So you are ready to finish your My Cup Runneth Over quilt and here are the final tips and ideas for putting your rows together, basting your quilt sandwich, ideas for quilting, binding, and labeling. If you are an experienced quilter, there may be nothing new here. And if this is your first quilt, it may be all new. However when someone asks me if it's going well and if I think I've got it - I have always replied "great" and "yes" because... you don't know what you don't know.
Putting the rows together:
I lay all of the tumbler rows and strip sets out on my bed and adjust until I like the way it all looks. Then I use a safety pin and a row marker (which I made from cutting numbers from an old calendar) to label each row. Then place a strip row right sides together with a tumbler row, and pin the edge you are going to sew just like you did for the strip sets. This becomes important because you don't want to end up with the strips sewn on the wrong edge.
Basting the quilt sandwich:
There are several ways to baste a quilt once it is all sewn together and all seams are pressed. You can pin, spray, or stitch - I combine all 3. I lay out my batting on top of the wrong side of my backing, smooth it all out, and pin just a little around the edges. Then flip it over so the batting is on bottom. Then I unpin and lift/roll one half of backing out of the way and lightly spray basting adhesive all over that part of the batting. Then starting at the center I smooth and iron the batting back onto the batting. Repeat for other half of backing and re-pin lightly around the edges. Then I flip it back over and lay my quilt top right side up onto the batting, smooth it out, and repeat the basting spray and ironing process. This time pin every 6 inches or so with a safety pin (I like the big curved ones). Take your pins off the backing side and pin on the top side about an inch from the edges - so you don't run them over with your machine.
Since I am quilting on my domestic sewing machine, I then use a basting stitch (or the longest stitch setting) on my machine and stitch around the entire quilt top about 1/8" from the edge. Then trim off all of the excess batting and backing to approximately 2 inches from the quilt edges.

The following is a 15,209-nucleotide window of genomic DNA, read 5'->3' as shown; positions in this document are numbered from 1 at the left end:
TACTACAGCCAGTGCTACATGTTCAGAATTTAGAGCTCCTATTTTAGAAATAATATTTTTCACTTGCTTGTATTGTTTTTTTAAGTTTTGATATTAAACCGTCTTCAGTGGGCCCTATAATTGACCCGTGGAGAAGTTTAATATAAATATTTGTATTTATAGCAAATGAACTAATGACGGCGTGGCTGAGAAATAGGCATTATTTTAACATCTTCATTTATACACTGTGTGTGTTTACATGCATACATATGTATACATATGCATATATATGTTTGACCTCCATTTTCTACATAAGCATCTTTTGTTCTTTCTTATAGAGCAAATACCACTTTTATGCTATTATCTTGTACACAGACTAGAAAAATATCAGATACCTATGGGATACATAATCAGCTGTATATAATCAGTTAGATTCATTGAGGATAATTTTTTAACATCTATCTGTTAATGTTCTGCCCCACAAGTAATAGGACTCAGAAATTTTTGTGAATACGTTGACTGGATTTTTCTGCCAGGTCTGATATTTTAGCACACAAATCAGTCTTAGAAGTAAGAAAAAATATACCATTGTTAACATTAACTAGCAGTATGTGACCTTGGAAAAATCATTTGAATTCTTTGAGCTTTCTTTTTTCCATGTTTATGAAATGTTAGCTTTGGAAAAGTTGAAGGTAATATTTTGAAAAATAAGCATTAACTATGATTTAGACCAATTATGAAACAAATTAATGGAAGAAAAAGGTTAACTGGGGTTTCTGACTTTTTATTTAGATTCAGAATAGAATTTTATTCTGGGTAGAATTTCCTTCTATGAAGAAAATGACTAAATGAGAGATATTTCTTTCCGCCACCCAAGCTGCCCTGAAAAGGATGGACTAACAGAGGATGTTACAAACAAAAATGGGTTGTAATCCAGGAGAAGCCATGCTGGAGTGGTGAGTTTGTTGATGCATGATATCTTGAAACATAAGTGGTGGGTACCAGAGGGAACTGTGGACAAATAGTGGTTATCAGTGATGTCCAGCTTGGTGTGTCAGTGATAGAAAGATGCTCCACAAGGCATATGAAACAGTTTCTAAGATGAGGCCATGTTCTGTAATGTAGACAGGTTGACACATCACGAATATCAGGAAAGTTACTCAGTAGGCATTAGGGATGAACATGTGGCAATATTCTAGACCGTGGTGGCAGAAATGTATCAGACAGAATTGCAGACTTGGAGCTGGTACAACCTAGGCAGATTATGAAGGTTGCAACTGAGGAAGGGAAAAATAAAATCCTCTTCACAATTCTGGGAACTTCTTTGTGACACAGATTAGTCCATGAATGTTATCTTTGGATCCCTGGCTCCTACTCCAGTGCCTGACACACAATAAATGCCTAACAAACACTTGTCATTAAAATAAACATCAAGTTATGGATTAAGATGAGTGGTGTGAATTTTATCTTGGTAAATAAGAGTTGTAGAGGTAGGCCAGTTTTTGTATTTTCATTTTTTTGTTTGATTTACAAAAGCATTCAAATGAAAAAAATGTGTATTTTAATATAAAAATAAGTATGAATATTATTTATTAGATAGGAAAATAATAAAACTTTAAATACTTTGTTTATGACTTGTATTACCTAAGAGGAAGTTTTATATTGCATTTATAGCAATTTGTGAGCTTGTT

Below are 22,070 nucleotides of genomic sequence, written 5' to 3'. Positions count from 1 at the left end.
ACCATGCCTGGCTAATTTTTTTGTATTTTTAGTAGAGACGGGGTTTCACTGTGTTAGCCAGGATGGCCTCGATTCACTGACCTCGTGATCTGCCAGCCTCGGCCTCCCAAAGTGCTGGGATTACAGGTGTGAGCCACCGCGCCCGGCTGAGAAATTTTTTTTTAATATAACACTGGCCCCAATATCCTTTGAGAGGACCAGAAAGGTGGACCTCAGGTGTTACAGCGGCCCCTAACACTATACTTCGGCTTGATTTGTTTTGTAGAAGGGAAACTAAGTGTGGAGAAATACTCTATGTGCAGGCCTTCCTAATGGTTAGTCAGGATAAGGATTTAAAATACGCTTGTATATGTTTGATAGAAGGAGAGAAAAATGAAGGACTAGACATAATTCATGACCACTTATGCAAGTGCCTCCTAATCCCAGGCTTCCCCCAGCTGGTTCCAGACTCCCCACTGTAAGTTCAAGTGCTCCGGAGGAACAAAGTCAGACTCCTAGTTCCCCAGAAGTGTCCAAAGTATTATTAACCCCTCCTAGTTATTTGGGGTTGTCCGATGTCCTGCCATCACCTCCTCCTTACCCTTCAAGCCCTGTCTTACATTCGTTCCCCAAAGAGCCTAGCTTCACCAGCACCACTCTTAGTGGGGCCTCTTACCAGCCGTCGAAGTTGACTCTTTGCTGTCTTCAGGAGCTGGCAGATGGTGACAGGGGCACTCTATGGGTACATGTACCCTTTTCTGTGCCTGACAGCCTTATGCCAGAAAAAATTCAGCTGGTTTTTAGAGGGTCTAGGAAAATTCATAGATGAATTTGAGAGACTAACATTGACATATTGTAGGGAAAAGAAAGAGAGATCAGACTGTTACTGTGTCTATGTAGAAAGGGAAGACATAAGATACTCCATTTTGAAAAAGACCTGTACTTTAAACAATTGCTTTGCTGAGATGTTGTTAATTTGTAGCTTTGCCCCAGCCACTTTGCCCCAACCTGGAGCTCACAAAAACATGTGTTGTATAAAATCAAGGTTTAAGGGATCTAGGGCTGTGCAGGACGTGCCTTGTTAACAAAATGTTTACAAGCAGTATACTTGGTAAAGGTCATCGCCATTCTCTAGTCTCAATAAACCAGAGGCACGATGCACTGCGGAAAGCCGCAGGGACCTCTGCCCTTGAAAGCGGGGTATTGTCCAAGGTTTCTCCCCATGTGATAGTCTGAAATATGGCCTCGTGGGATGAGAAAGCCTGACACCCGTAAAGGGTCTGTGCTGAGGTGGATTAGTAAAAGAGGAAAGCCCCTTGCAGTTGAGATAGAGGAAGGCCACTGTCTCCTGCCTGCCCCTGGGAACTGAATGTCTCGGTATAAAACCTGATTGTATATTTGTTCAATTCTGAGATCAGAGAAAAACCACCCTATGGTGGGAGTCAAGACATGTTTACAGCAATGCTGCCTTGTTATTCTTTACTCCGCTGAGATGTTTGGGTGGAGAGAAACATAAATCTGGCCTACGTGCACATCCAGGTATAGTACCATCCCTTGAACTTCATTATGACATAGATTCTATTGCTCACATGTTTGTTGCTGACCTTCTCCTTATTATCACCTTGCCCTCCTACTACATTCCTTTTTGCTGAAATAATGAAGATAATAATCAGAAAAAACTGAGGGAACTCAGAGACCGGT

Now it's time to quilt!
My tips are:
1) Have a chair that puts you at a height where you are looking slightly down at your quilt, not even with it, this equals less back pain - You're welcome! (I even sit on a pillow)
2) Use extra tray tables, chairs, or an ironing board if needed to help support the weight of your quilt in front of your table and beside you as you quilt. This helps with the weight/drag which can cause tension and stitch length issues.
3) Stitch in the ditch to stabilize your rows. You can do this at the junctions of only tumbler meets strip rows or all of the strips. That could be all the quilting you do because it is 6" apart - check your batting minimum and maximum distance for quilting.
4) If you want to add more quilting, you can do walking foot- straight line stitching to outline your tumblers or matchstick lines or skewed lines. Or if you love to free-motion quilt, then do some fun patterns in each row - ribbon candy, wishbones, loops, spirals or whatever is your favorite design. Or do it sampler style with a different stitch in each row - the tumblers are a good place to practice. You can also do an all over stipple or cross-hatch. You can do as little or as much as you like! I like to use the embroidery "fun" stitches so this time I put words of gratitude in my center strips.
At last, Finishing Touches:
In the future I plan to revisit these topics in greater detail, so these are just quick tips.
After squaring up my quilt, I machine bind my quilts - so my best tip is to PRESS! Make your binding strips, press in half, and stitch onto the front of your quilt. Then fold it over to go around the edge and press it flat from the front. Fold your corners over and clip your binding in the folded over position and press AGAIN from the back. This causes very few missed parts as you stitch in the ditch from the front to catch the backside of the binding.
Then I make a label. I use a printer variety and iron it onto fabric following instructions on the package. Include your name and date, and then pattern and/or fabrics used if desired, giftee name and message if appropriate, and any other details you would like someone to know about your quilt's story. Stitch it on by folding the edges over and using a running or whip stitch (by hand).
**Laundering tips - wash on gentle/cool with a color catcher and dry on low for about 30 minutes. I always launder before giving to check my stitches and loose ends, and because I like the crinkly look!
And that's it my friends! You made a beautiful tumbler quilt - it wasn't as hard as you thought right?
Until next time, Be Blessed and I hope your cup runneth over! - Tara